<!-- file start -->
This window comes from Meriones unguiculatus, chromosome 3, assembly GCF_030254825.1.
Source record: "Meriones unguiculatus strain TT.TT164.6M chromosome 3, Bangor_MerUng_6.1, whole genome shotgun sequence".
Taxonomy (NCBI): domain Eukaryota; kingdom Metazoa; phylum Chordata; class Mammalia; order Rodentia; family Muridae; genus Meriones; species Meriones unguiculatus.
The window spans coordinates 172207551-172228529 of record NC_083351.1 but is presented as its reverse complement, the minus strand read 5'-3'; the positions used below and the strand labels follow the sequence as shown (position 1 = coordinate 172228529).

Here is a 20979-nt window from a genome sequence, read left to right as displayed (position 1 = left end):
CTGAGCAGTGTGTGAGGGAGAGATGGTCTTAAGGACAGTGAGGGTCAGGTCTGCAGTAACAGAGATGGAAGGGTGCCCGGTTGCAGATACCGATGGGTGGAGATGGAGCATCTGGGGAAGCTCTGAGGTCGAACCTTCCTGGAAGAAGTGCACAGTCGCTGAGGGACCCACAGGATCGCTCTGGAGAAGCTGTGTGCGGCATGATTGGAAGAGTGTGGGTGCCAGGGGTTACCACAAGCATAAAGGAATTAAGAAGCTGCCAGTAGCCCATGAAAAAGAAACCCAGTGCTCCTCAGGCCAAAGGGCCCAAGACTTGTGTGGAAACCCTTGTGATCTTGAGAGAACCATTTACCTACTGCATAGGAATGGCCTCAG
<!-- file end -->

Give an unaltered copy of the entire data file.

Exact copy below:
This window comes from Meriones unguiculatus, chromosome 3, assembly GCF_030254825.1.
Source record: "Meriones unguiculatus strain TT.TT164.6M chromosome 3, Bangor_MerUng_6.1, whole genome shotgun sequence".
Taxonomy (NCBI): domain Eukaryota; kingdom Metazoa; phylum Chordata; class Mammalia; order Rodentia; family Muridae; genus Meriones; species Meriones unguiculatus.
The window spans coordinates 172207551-172228529 of record NC_083351.1 but is presented as its reverse complement, the minus strand read 5'-3'; the positions used below and the strand labels follow the sequence as shown (position 1 = coordinate 172228529).

Here is a 20979-nt window from a genome sequence, read left to right as displayed (position 1 = left end):
CTGAGCAGTGTGTGAGGGAGAGATGGTCTTAAGGACAGTGAGGGTCAGGTCTGCAGTAACAGAGATGGAAGGGTGCCCGGTTGCAGATACCGATGGGTGGAGATGGAGCATCTGGGGAAGCTCTGAGGTCGAACCTTCCTGGAAGAAGTGCACAGTCGCTGAGGGACCCACAGGATCGCTCTGGAGAAGCTGTGTGCGGCATGATTGGAAGAGTGTGGGTGCCAGGGGTTACCACAAGCATAAAGGAATTAAGAAGCTGCCAGTAGCCCATGAAAAAGAAACCCAGTGCTCCTCAGGCCAAAGGGCCCAAGACTTGTGTGGAAACCCTTGTGATCTTGAGAGAACCATTTACCTACTGCATAGGAATGGCCTCAG